Flocculation is the set of physico-chemical phenomena that lead to the aggregation of particles to form flocs. This phenomenon is reversible, namely these flocs can be broken by, for example, vigorously stirring of the liquid to reach the initial colloidal solution.
Coagulation and flocculation are often inseparable. In fact, coagulation, by reducing the repulsive forces between the particles, favours their collision and the formation of aggregates; flocculation, by allowing the increase of aggregates, accelerates the separation of phases.
A polymer is a substance composed of high molecular weight molecules, made up of many identical small molecules, called monomers, linked by covalent bonds.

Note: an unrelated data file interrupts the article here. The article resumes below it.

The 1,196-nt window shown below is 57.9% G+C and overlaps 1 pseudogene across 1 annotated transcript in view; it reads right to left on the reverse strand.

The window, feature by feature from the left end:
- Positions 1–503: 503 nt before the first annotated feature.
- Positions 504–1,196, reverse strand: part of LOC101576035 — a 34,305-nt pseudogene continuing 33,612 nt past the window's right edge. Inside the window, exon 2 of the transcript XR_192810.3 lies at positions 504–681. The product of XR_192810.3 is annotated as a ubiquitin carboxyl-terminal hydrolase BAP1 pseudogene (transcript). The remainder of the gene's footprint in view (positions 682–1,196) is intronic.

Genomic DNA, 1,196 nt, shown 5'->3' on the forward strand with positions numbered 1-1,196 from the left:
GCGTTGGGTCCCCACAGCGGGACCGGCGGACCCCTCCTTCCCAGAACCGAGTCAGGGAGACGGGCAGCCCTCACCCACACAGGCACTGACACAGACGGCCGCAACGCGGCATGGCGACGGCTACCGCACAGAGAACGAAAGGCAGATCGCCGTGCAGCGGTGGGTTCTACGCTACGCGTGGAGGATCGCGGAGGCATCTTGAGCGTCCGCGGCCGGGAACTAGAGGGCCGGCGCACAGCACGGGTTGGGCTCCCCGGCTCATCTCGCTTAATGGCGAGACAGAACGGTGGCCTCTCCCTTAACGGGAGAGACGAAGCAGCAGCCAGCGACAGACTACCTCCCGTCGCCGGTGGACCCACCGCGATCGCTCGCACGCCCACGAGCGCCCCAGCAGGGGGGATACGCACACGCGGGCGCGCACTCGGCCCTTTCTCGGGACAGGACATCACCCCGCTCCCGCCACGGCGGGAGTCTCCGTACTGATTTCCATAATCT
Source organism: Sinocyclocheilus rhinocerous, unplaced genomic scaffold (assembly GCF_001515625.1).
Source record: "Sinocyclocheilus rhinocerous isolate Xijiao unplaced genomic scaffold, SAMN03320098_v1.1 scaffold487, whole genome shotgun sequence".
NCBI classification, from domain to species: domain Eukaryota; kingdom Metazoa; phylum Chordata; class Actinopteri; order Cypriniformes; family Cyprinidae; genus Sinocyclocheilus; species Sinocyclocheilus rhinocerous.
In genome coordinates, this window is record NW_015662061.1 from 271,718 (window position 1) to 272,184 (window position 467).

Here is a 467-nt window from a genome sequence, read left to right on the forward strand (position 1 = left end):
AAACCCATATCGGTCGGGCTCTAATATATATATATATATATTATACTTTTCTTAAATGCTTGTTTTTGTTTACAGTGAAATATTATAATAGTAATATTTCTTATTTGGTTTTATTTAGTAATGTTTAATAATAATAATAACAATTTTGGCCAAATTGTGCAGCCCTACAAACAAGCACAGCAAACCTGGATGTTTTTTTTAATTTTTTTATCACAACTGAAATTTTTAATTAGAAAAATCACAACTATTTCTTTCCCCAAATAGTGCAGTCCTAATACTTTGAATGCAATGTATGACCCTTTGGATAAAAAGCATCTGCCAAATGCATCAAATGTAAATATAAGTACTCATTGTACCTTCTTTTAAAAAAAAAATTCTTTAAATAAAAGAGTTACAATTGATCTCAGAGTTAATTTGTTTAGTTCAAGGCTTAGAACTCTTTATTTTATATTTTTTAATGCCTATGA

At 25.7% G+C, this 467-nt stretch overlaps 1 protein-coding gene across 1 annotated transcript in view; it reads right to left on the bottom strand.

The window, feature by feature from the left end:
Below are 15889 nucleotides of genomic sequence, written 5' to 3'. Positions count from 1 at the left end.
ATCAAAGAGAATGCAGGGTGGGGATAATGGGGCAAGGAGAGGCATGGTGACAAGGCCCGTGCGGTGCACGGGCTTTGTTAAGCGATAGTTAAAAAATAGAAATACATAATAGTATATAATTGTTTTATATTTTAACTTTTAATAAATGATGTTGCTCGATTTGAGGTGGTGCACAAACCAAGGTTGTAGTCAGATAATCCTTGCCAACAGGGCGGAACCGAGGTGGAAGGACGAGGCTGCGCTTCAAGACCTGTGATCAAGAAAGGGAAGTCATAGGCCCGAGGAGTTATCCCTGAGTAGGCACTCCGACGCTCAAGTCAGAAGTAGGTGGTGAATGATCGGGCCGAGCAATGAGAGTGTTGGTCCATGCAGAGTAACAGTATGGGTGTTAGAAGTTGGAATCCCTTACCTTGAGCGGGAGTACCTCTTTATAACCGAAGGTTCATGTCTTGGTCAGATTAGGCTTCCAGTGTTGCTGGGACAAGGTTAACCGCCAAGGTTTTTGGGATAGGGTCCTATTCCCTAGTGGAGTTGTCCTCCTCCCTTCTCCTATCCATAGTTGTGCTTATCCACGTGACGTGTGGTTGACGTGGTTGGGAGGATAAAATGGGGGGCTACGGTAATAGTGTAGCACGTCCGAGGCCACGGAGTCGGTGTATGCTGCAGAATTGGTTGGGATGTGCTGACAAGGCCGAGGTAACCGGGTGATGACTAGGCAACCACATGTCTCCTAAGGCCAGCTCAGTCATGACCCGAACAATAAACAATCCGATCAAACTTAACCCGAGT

Flocculation is the stage in which destabilized colloidal particles (or particles formed during the coagulation stage) join together in agglomerations. The flocculation step can be applied in the water / wastewater treatment processes only in situations where the particles are already destabilized. As a result, it is a step that logically follows the coagulation.
The origin of the destabilized particles is varied and depends mainly on the origin of the water to be treated. These can come from the initial coagulation stage. The electric charge (+ or -) brought by the flocculant is selected according to the nature of the destabilized particles in water. In general, the selection is:
- anionic flocculant (-) for mineral particles
- cationic flocculant (+) for organic particles